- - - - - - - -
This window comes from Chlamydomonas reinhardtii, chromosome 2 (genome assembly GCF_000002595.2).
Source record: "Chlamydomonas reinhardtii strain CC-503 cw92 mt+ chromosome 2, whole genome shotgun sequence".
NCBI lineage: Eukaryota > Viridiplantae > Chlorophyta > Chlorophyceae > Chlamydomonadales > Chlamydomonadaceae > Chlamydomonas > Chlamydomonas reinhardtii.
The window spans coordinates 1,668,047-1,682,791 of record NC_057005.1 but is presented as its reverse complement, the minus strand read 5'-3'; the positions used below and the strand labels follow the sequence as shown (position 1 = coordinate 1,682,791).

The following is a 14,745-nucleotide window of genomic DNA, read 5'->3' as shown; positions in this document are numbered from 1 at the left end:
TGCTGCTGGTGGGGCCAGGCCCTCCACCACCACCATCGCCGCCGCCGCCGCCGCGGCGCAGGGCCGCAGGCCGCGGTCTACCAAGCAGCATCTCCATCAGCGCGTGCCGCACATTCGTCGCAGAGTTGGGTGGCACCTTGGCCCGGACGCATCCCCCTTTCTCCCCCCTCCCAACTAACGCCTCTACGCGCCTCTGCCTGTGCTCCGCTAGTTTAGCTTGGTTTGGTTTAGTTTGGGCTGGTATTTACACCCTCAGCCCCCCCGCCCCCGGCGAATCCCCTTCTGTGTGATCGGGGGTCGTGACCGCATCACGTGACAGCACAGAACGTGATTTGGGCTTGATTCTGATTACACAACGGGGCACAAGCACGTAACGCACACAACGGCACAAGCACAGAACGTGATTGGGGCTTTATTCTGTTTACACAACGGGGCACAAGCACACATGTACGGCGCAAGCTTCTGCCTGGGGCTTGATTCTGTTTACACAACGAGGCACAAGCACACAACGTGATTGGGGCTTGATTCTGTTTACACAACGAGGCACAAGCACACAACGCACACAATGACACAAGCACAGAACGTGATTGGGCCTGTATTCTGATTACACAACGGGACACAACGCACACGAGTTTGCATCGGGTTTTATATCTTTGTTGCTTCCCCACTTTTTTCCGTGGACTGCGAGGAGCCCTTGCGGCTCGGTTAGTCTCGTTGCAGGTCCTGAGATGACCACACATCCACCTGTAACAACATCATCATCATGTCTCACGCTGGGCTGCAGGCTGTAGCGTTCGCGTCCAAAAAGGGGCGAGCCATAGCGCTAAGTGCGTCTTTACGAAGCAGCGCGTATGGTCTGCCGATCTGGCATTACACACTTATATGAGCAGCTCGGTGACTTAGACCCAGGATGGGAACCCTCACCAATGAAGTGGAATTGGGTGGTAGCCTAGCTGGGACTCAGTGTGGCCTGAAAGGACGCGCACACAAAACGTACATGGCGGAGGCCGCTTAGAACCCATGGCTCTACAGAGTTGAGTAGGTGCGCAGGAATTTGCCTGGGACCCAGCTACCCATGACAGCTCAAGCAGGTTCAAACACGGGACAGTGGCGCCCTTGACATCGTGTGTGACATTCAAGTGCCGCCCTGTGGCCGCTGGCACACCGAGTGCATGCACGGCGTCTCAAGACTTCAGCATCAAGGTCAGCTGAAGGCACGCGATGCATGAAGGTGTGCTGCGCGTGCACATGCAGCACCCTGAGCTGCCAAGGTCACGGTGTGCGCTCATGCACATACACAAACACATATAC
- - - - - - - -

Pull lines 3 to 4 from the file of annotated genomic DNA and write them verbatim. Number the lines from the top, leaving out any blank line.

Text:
NCBI lineage: Eukaryota > Viridiplantae > Chlorophyta > Chlorophyceae > Chlamydomonadales > Chlamydomonadaceae > Chlamydomonas > Chlamydomonas reinhardtii.
The window spans coordinates 1,668,047-1,682,791 of record NC_057005.1 but is presented as its reverse complement, the minus strand read 5'-3'; the positions used below and the strand labels follow the sequence as shown (position 1 = coordinate 1,682,791).